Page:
A Knightly Mace of German Gothic Type, for Field Combat, c. 1470-1500

5052 1

Item ref: 5052

  • Germany
  • Steel, brazing metal, corded hemp
  • 56 cm (overall length)


Private collection, United Kingdom

In the hand the weight and proportions of this mace confirm its purpose as a formidable weapon intended for deadly combat. While the impact of a blow would generally not penetrate plate armour, the force and shock would certainly be capable of painfully disabling or stunning an opponent. Slung from the saddle, the mace would have been used in the ensuing melee following the initial lance charge. Writing in Italy in the late 15th century, the Spanish ‘fight-master’ Pietro Monte also mentions the value of the mace in unhorsing an opponent via a heavy blow to the head of his mount.

Notably in the present mace the tips of the six flanges which form the head have been shaped to unusually acute points, clearly in order to increase their impact potential in battle, differing from the relative restraint of the tournament. This level of effectiveness compensated the ineffective nature of bladed weapons against armour, lending the mace both popularity amongst the knightly class, parallel with the hammer, and its adoption as a long-standing symbol of power and rank.

The overall length of the present mace at 58.6cm is somewhat greater than found in the majority of examples of the period. This delivers not only advantageous reach but also provides the essential counter balance to the weight of the head, again noticeably greater in this instance.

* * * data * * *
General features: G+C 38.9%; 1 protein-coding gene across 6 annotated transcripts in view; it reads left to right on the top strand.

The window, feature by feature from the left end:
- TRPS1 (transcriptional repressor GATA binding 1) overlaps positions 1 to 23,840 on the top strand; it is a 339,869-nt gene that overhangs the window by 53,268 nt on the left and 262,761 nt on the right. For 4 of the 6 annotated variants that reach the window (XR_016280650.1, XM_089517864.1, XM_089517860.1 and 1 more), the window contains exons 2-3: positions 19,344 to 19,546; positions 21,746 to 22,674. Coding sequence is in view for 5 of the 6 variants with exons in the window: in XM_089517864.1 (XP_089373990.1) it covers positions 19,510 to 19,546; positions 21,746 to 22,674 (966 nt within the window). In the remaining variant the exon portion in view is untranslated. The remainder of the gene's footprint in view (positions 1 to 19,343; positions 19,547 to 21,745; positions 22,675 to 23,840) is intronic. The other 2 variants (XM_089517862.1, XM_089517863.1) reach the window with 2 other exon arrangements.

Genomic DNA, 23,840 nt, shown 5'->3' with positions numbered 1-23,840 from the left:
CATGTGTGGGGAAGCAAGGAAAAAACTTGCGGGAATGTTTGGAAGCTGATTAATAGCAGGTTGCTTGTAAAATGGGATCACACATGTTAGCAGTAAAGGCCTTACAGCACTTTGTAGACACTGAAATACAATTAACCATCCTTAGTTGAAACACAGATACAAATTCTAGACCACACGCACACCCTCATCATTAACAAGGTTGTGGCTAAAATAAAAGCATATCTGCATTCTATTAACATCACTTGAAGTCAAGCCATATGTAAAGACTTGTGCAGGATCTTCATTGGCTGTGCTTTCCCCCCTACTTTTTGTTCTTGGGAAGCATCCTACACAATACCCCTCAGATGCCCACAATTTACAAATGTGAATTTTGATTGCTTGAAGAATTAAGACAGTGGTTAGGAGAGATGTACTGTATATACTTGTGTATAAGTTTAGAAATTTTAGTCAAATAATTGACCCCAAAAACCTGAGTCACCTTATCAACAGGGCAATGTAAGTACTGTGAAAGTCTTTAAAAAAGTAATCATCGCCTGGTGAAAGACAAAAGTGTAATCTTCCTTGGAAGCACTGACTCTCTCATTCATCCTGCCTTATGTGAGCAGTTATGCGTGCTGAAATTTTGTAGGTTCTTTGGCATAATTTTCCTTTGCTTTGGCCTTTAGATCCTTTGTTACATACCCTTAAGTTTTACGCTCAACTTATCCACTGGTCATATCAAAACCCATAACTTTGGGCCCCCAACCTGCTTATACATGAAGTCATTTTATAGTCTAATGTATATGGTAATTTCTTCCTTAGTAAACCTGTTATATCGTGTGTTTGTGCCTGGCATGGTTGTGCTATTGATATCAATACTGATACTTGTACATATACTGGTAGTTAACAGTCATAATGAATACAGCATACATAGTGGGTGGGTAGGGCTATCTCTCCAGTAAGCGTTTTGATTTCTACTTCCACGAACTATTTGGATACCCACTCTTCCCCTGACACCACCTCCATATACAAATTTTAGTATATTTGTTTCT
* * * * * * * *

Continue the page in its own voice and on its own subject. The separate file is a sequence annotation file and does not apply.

Unlike the maces widely produced in Germany from the second quarter of 16th century onward, typically for the gothic period the shaft is formed as a solid octagonal rod and is fitted with a small disc-guard above the grip. Aside from its intrinsic elegance, the decorative features in this mace are understandably sparse, limited to a single band of gothic crockets encircling the lower portion of the flanges and a spirally fluted bud finial at the apex. The grip is bound with corded hemp over a core left rough from the hammer (once again a characteristic of the period) and the domed face of its cap terminal is pieced for a suspension thong.

Contemporary illustrations provide ample graphic evidence of both field and tournament combats between fully armoured knights armed with maces. An example from one of the most well-known graphic sources illustrates mounted knights in German gothic field armour of circa 1470-80: this superb ink and wash drawing (of six combatants) is included in the Thun-Hohenstein Album in the Umĕleckoprůmyslové museum in Prague (GK 11.572-B, folio 11r).

Tournament foot combats between knights armed with maces and differing types of shields are included in great detail in ‘Freydal ’(Kunsthistorisches Museum, Vienna, ms.KK5073), a profusely illustrated part-autobiographical account of chivalric combats commissioned by the Emperor Maximillian I, compiled in 1512-15. Two combats with maces are included in this work, one involving hand-pavises, between the emperor and his friend Melchior von Massmünster(tournament 16), the other, involving larger shields, again shows the emperor now pitched against Leonhart Gödel (tournament 58). In each illustration the opponent’s helmet appears to be the target, whereas in the heat of real battle a mounted knight would more likely opt for the easier larger torso, against which he might deliver more significant repeated blows.